Guidelines for land-use planning

Table of contents

FAO Development Series 1
ISSN 1020-0819

Food and Agriculture Organization of the United Nations

Prepared by the
Soil Resources, Management and Conservation Service
under the guidance of the
Inter-Departmental Working Group on Land Use Planning

Rome, 1993

Land-use planning is sometimes misunderstood as being a process where planners tell people what to do. In this publication, land-use planning means the systematic assessment of physical, social and economic factors in such a way as to encourage and assist land users in selecting options that increase their productivity, are sustainable and meet the needs of society.

Reprinted 1996

The designations employed and the presentation of material in this publication do not imply the expression of any opinion whatsoever on the part of the Food and Agriculture Organization of the United Nations concerning the legal status of any country, territory, city or area or of its authorities, or concerning the delimitation of its frontiers or boundaries.

David Lubin Memorial Library Cataloguing in Publication Data

FAO, Rome (Italy)
Guidelines for land-use planning.
(FAO Development Series No. 1)
ISBN 92-5-103282-3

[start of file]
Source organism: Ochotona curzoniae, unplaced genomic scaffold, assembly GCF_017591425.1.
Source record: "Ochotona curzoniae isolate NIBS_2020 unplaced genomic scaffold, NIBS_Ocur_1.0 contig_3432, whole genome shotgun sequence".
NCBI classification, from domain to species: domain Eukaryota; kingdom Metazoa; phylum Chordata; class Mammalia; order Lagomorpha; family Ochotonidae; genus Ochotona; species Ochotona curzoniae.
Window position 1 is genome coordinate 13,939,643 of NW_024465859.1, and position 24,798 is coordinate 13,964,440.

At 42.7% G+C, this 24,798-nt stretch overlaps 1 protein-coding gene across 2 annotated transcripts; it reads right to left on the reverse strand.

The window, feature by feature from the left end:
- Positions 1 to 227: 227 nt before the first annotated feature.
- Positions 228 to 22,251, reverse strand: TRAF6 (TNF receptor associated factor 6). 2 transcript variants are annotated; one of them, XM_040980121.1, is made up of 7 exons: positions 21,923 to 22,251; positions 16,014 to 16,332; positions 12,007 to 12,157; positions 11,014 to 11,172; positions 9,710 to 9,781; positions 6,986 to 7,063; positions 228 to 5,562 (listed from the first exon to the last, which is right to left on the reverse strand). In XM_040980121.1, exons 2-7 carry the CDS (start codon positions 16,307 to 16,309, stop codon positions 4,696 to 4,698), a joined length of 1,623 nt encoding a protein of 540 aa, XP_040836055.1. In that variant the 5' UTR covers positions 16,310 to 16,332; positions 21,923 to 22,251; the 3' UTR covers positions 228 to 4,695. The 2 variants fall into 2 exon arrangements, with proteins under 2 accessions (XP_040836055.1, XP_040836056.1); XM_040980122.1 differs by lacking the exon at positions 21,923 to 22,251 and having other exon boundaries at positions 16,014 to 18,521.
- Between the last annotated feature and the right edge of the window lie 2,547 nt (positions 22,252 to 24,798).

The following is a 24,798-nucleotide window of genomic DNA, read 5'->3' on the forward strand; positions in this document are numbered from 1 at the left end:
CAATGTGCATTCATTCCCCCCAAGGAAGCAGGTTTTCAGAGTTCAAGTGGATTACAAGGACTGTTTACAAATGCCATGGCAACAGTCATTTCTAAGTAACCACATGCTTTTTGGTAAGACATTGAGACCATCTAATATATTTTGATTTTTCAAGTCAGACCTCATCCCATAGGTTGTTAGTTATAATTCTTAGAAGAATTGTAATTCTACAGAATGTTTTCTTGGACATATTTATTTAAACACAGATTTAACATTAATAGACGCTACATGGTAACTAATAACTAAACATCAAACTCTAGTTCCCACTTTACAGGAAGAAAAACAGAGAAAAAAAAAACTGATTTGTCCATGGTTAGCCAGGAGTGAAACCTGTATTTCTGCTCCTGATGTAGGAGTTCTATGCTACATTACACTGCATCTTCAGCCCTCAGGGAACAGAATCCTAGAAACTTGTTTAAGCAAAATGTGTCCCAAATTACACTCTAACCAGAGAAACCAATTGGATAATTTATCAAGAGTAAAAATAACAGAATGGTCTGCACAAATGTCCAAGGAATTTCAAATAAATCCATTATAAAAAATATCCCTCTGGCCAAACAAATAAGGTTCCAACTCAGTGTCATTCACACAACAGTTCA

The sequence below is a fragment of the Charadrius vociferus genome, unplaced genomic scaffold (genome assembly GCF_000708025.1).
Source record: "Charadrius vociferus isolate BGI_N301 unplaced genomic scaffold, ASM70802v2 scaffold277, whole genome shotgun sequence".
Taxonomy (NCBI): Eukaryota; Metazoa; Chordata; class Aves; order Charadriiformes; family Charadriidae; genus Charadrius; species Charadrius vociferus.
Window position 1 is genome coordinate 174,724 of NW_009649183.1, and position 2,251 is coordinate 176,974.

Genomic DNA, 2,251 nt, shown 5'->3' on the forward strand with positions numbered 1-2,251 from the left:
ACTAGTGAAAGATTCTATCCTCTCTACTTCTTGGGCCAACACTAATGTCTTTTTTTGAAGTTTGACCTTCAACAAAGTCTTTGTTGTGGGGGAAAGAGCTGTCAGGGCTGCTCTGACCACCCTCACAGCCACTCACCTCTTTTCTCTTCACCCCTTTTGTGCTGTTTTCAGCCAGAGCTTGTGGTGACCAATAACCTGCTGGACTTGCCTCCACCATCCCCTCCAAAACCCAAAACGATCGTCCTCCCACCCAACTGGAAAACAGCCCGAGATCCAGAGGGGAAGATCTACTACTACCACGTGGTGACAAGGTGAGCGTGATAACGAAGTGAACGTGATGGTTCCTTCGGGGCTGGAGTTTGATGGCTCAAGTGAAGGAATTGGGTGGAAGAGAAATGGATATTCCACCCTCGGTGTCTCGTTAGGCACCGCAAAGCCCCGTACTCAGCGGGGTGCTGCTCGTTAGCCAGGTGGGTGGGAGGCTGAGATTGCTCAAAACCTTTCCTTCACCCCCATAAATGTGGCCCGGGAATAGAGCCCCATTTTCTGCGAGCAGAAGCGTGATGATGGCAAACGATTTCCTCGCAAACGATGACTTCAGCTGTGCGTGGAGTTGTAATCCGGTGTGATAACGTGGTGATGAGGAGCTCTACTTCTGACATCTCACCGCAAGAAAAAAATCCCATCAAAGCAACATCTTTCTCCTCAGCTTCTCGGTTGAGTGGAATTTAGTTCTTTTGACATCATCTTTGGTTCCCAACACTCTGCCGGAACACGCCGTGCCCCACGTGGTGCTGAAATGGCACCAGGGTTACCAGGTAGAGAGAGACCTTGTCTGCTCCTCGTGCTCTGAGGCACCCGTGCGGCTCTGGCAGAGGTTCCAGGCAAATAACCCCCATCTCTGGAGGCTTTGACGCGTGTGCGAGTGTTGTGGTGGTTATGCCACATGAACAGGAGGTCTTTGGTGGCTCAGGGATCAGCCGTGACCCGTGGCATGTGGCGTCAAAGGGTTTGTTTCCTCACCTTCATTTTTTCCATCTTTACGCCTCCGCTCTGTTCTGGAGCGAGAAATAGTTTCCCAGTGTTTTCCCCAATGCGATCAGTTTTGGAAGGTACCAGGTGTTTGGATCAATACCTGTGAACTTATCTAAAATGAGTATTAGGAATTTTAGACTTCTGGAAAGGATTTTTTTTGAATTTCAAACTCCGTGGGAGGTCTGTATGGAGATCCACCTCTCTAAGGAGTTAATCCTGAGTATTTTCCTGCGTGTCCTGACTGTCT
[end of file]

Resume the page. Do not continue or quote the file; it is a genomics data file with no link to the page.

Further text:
1. Land use 2. Planning
I. Title II. Series

FAO code: 59 AGRIS: E11

All rights reserved. No part of this publication may be reproduced, stored in a retrieval system, or transmitted in any form or by any means, electronic, mechanical, photocopying or otherwise, without the prior permission of the copyright owner. Applications for such permission, with a statement of the purpose and extent of the reproduction, should be addressed to the Director, Information Division, Food and Agriculture Organization of the United Nations, Viale delle Terme di Caracalla, 00100 Rome, Italy.

FAO 1993





Chapter 1. Nature and scope

What is land-use planning?
When is land-use planning useful?
Making the best use of limited resources
The focus of land-use planning
Planning at different levels

Chapter 2. Overview of the planning process

The need for flexibility
Planning and implementation
Planning as an iterative process
The land-use plan

Chapter 3. Steps in land-use planning

Step 1. Establish goals and terms of reference
Step 2. Organize the work
Step 3. Analyse the problems
Step 4. Identify opportunities for change
Step 5. Evaluate land suitability
Step 6. Appraise the alternatives: environmental, economic and social analysis
Step 7. Choose the best option
Step 8. Prepare the land-use plan
Step 9. Implement the plan
Step 10. Monitor and revise the plan

Chapter 4. Methods and sources



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